Pirates select Gerrit Cole with their No. 1 pick

Pirates scouts sold on 'big, intense' right-hander's ability as team once again opts for pitcher by taking UCLA starter with No. 1 pick

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The Pirates opted for pitching with the first overall pick in Major League Baseball's draft, selecting UCLA starter Gerrit Cole Monday night.

Cole, a 6-foot-4, 220-pound right-hander whose fastball can hit 100 mph, became the second consecutive pitcher the Pirates chose with their first-round pick.

"He's big, he's physical, he's competitive, he's intense, he's intelligent," Pirates general manager Neal Huntington said in a conference call from team headquarters in Bradenton, Fla.

Cole said in a conference call that he found out about three minutes before the draft that the Pirates would choose him.

"Obviously one of the most memorable phone calls I've ever received," he said.

Cole is 6-8 this season with a 3.31 ERA, twice taking perfect games into the seventh inning. He moved into second place on UCLA's career strikeout list with 376. Last summer, he played for the USA Baseball Collegiate National Team and went 2-0 with a 0.72 ERA in five games. A 20-year-old from Santa Ana, Calif., he won 11 games for the Bruins in 2010, striking out 153 batters in 123 innings.

Cole's numbers suffered this season compared to his previous standards, and his teammate, pitcher Trevor Bauer, compiled better statistics, but Huntington said Cole's future projection outweighed the present results.

"Our focus is selecting the player that we believe is going to be the best for the organization two, four, six, eight, 10 years from now," Huntington said. "Gerrit has the makings of three above-average major league pitches."


Game: Pirates vs. Diamondbacks, 7:05 p.m., PNC Park.

TV, radio: Root Sports, WPGB-FM 104.7.

Pitching:RHP Kevin Correia (8-4, 3.40) vs. RHP Daniel Hudson (6-5, 4.22).

Key matchup: Correia vs. Justin Upton, who has hit .351 with a home run and four doubles in 37 career at-bats against Correia.

Hidden stat: Hudson has walked one batter in his past three starts, a span of 21 innings.

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The Diamondbacks selected Bauer with the third pick.

Cole said he did his best to ignore the speculation about draft position.

"I didn't really let it get to me or affect me very much," he said. "I just control what I can control and let the teams do the evaluation."

The Yankees drafted Cole in the first round out of Orange Lutheran High School in 2008, but Cole opted for college. He did not take a loss in his first three high school seasons.

"There's a lot of different aspects of the game that I've fine-tuned," since the 2008 draft, Cole said.

In addition to his fastball, which routinely sits in the mid- to high-90s, he throws a hard slider, a changeup and a two-seam fastball in the low 90s.

Those pitches sold the Pirates, who observed Cole's performances at UCLA closely.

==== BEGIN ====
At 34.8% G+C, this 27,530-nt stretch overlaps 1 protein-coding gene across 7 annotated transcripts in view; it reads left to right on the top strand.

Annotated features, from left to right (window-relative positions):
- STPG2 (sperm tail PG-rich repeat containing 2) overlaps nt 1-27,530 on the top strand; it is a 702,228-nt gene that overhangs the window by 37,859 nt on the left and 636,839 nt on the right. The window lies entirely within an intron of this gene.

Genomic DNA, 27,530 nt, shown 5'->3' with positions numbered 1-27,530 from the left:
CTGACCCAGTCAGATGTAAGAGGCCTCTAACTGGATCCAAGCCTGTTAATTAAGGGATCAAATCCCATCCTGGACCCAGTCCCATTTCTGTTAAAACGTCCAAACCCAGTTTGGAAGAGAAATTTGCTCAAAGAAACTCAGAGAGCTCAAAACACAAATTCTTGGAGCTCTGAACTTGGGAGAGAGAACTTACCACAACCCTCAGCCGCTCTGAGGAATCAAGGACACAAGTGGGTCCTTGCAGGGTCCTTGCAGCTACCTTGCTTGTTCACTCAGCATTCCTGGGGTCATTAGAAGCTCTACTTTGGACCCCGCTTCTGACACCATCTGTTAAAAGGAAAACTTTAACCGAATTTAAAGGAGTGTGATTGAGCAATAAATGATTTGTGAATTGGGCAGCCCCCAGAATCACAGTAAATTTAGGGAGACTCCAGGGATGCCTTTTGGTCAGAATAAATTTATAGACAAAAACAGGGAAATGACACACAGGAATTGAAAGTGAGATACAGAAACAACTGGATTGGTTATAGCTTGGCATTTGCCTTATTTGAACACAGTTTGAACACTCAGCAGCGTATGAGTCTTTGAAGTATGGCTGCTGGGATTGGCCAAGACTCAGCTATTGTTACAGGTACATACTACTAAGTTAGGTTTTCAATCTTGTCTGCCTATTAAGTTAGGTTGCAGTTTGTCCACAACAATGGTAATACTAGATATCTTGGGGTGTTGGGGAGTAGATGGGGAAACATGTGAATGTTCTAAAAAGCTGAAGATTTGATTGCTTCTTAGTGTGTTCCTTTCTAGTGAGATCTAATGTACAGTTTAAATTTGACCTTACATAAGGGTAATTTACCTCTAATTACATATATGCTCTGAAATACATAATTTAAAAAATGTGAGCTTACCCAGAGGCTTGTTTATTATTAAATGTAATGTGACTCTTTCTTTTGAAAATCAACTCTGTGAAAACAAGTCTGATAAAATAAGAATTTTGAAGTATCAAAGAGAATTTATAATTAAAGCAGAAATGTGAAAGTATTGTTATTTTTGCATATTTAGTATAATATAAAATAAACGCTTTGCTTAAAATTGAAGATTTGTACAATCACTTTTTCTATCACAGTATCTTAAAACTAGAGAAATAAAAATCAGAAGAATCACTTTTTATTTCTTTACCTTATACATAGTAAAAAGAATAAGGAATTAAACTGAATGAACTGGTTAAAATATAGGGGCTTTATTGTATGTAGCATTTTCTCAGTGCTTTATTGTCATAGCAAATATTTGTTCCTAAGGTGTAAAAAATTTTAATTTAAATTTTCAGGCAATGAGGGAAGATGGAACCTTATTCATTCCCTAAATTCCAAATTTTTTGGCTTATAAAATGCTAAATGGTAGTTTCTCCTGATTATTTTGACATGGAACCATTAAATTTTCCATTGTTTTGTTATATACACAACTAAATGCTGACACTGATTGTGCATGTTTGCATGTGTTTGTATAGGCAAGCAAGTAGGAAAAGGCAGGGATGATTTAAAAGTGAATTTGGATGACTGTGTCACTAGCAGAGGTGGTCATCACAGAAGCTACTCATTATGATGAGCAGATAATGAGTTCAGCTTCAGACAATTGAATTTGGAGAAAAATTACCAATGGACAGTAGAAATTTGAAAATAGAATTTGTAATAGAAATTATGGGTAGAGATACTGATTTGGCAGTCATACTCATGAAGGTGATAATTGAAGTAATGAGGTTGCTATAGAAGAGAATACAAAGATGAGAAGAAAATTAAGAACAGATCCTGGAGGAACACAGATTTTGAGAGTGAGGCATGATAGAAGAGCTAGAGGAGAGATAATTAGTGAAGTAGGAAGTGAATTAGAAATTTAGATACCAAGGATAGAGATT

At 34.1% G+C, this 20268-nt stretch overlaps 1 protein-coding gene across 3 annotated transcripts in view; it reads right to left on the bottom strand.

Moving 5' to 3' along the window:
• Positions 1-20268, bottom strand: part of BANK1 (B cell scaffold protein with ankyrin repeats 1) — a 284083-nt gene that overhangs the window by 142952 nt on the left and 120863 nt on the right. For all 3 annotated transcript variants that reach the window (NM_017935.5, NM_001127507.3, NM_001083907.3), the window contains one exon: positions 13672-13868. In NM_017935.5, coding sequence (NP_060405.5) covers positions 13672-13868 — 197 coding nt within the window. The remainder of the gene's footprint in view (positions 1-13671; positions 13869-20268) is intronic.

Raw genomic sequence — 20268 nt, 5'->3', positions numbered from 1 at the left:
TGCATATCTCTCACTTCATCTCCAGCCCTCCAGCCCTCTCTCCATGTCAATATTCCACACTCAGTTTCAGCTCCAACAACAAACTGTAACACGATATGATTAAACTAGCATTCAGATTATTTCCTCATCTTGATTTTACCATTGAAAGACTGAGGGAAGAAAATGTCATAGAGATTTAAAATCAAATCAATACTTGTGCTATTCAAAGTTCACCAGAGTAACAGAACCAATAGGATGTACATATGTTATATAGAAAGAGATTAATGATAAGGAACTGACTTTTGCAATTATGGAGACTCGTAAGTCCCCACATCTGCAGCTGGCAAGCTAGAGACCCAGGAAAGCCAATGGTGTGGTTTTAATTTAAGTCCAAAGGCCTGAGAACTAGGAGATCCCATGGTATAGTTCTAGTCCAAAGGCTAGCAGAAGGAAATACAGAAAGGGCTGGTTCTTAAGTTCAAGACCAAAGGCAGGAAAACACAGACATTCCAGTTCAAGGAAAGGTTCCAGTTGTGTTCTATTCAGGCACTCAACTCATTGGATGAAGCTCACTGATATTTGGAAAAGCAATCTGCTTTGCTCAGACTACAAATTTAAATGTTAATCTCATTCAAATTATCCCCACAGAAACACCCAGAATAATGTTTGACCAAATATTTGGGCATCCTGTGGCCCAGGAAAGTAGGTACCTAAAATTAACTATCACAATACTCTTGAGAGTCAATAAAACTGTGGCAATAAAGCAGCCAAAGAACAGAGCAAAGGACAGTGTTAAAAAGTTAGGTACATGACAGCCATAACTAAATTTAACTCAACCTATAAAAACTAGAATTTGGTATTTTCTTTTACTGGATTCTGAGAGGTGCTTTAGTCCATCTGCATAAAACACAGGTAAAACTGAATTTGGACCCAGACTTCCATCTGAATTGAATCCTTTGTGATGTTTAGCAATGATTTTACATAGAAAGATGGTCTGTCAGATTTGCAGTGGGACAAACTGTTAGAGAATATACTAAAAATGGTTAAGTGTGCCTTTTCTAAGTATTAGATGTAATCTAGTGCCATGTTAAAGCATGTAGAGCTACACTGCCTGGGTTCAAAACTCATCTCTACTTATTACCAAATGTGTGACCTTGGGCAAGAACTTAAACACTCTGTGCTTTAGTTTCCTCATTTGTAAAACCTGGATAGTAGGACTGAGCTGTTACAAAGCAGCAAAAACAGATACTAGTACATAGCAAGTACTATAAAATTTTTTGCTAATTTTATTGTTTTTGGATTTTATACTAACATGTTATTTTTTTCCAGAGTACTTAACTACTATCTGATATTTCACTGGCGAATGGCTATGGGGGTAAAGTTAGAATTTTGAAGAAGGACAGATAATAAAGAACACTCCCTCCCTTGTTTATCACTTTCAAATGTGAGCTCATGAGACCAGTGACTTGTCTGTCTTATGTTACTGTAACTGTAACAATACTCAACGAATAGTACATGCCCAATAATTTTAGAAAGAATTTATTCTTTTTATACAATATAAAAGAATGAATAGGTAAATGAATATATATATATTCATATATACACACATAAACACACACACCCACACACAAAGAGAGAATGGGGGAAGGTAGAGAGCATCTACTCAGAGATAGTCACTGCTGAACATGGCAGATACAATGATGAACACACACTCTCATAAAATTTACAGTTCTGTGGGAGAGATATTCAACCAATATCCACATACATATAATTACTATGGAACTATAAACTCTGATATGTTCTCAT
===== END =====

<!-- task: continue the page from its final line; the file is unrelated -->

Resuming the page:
"Collectively with our scouting staff, we did not miss a start," scouting director Greg Smith said in the conference call. "I got multiple looks at him, as did our leadership group."

Agent Scott Boras is advising Cole. Boras represents Pedro Alvarez, and negotiations got tense between the two sides after the Pirates chose Alvarez in the first round in 2008. Huntington had said that a player's representative would not affect who the Pirates drafted.

"Signability is an issue with every player that comes off the board in the first round," Huntington said. "We're going to fight to find a common ground that makes sense for both sides. And we believe at the end of the day we'll get a deal done."

The Pirates selected two high school pitchers, Jameson Taillon and Stetson Allie, in the first and second round of the 2010 draft. The Pirates gave Taillon a $6.5 million bonus, the largest in club history, and signed Mexican right-hander Luis Heredia to a $2.6 million bonus as well.

The Pirates will spend heavily again this year: The previous two No. 1 overall picks, Bryce Harper and Stephen Strasburg of the Washington Nationals, earned huge contracts and signing bonuses. Harper, taken first overall in 2010, signed a $9.9 million contract with a $6.25 million bonus, and Strasburg signed a $15.1 million contract with a $7.5 million bonus as the No. 1 pick the year before.

Boras represents Harper and Strasburg as well, but no one in this year's draft was as highly regarded as those two. The price, which the Pirates and Cole have until Aug. 15 to agree upon, will still be high.

The Pirates bypassed Rice third baseman Anthony Rendon, who was considered the top hitter in the draft. A sore shoulder has kept Rendon from playing the field as much this spring, but Huntington said a multitude of factors caused the Pirates to select Cole instead.

"There was nothing in Anthony's record that changed our willingness to draft him or not," Huntington said.

The Pirates also considered Virginia pitcher Danny Hultzen and high school outfielder Bubba Starling, but chose Cole, hoping that at some point in the near future he can take the mound at PNC Park.

"You got Roberto Clemente, great city, great ballpark," Cole said of Pittsburgh. "Lots of history, lots of tradition. Steelers, obviously. I've heard it's a great place to play, great environment, fans are unbelievable."

Cole was the Pirates' only pick Monday because the team did not have any compensation picks. The Pirates will make their next pick, the 61st, when the draft resumes at noon today.

Bill Brink: bbrink@post-gazette.com .


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